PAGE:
One thing I know for certain—a woman like Anne would own a laptop, and have a blog. Maybe she’d give her blog a girl’s name too, just like she called her diary “Kitty”. And she’d write about all of the life that she’d lived, what was going on around her at the moment, and she would definitely have a lot to say about the realities and annoyances of being 82, I’m sure.

But, as much as I wish she were still around to share her thoughts with us today, she’ll always be…just a girl…in the writing business…sometimes witty…

“And finally I twist my heart round again, so that the bad is on the outside and the good is on the inside, and keep on trying to find a way of becoming what I would so like to be, and could be, if there weren’t any other people living in the world”. ~ Anne Frank

Click the photo of Anne’s Diary to visit the Anne Frank Museum Online. This is a wonderful site with a lot of interactive multimedia, and The Annex in 3D…

A Day Trip Worth Taking; Manzanar National Historic Site

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One of my favorite souvineers from a life of travels…I picked this up at Manzanar’s Interpretive Center gift shop. This Japanese word translated reads, “It Can’t Be Helped”.

In 1942, President Franklin D. Roosevelt signed Executive Order 9066, which forced Japanese-Americans to evacuate the West Coast of the United States. To carry out this order, ten Japanese internment camps were established in the states of California, Idaho, Utah, Arizona, Wyoming, Colorado, and Arkansas. Approximately 120,000 men, women, and children, many of whom were actually loyal American citizens, were forced to leave their homes, sell any property they owned at a profound financial loss, and relocate to one of these camps. 

Read More About the History of Japanese-American Relocation

A few years ago, I visited one of the camps which has been preserved as a museum by the National Park Service. Manzanar Internment Camp, now a National Historic Site, housed 11,070 “relocated” Japanese-Americans during World War II. Manzanar is located in the state of California, in the Owens Valley region, at the eastern base of the Sierra Nevada Mountain Range. The specific location of the camp as listed on their website is: “Manzanar is located on the west side of U.S. Highway 395, 9 miles north of Lone Pine, California and 6 miles south of Independence, CA.”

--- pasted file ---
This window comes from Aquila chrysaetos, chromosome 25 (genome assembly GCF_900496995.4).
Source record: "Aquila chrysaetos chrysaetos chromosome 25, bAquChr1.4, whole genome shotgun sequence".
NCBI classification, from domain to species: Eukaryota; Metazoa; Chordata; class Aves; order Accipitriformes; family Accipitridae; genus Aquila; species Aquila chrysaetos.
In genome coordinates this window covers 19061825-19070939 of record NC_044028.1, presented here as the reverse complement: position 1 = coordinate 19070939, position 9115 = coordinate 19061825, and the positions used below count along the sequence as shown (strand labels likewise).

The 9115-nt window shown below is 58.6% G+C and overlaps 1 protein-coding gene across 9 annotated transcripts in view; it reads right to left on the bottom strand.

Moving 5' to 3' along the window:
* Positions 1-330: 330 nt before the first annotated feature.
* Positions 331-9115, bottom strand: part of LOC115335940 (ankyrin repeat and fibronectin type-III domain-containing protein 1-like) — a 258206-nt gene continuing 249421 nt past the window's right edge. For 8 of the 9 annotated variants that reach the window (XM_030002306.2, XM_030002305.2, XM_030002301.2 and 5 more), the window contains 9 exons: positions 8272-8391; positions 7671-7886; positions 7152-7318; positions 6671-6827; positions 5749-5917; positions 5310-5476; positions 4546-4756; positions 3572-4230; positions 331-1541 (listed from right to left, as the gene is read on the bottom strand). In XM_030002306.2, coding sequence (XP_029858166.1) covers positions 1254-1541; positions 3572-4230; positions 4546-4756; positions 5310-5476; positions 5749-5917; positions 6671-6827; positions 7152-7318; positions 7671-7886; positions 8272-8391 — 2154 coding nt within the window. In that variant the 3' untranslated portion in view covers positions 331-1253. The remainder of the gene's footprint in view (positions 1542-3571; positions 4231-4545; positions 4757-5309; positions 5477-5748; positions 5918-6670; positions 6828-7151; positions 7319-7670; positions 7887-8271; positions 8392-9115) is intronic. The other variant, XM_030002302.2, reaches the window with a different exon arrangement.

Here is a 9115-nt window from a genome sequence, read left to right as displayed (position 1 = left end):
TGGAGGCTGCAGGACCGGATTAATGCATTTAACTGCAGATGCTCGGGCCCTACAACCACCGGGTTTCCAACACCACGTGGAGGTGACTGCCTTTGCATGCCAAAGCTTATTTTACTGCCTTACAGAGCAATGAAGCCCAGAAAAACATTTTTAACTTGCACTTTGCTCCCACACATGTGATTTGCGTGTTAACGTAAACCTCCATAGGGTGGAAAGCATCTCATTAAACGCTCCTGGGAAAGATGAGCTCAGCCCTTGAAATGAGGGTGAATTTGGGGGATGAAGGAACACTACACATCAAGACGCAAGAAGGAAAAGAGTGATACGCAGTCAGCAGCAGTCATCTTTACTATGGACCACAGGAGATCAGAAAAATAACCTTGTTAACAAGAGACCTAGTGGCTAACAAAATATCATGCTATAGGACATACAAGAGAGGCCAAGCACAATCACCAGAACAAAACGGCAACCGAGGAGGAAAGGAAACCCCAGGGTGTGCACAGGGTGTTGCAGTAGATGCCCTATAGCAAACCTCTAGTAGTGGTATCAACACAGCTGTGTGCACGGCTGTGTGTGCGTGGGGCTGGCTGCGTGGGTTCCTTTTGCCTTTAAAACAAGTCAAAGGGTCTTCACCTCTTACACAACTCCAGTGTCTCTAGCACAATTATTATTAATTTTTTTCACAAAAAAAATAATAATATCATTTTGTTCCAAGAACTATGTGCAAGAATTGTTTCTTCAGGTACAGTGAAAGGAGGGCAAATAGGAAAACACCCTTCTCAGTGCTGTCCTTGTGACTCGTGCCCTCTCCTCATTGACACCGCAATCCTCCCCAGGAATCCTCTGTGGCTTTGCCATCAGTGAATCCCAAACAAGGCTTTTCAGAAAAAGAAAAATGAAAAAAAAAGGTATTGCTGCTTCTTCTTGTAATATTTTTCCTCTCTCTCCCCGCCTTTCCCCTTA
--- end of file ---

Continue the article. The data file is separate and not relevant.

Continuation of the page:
A typical scene from inside a barrack apartment at Manzanar, Photo from the Dorthea Lange Gallery

I visited Manzanar as an adult, and it had a profound impact on me. I grew up in the South, and I don’t remember hearing much about Japanese internment camps, and had certainly never seen one. This is probably due to the fact that Japanese-Americans lived mostly in the West during WWII, and that was also where all of the internment camps were located, except for the one in Arkansas, which I never heard about at all when I was growing up in Tennessee.

One of the guard towers of Manzanar-Photo by Fred Causey… Each guard carried Thompson submachine guns, shotguns, and 30′ caliber rifles…

As I toured the facility, and browsed the many exhibits at the park’s impressive Interpretive Center, I was struck by the incredible strength, tenacity, and grace that seems to lie at the heart of Japanese culture. I was also a little embarrassed that I hadn’t known more about this regrettable bit of American history before that day. Every American who has the opportunity to visit Manzanar should definitely do so! It is a great historic and cultural educational opportunity for both children and adults, and also a moving experience for anyone who visits, as you fully realize the loss and indignity this group of individuals was forced to endure.

Some of the children of Manzanar, Photo from the Francis Stewart Gallery

If you are taking a vacation to California, or if you live in the Western region of the U.S., there is certainly a lot to see! I lived out West for several years of my life and really enjoyed all of the beauty and the history I was able to take in there. My travels would definitely have been incomplete without a visit to Manzanar, however, and I urge you to take a day to see it yourself sometime—I promise you won’t regret your detour from the tourist traps, nor the extra gas (also known these days as liquid gold) you’ll burn to go a little out of your way!

Manzanar’s Website: http://www.nps.gov/manz/index.htm

Directions: http://www.nps.gov/manz/planyourvisit/directions.htm

Operating Hours & Seasons: http://www.nps.gov/manz/planyourvisit/hours.htm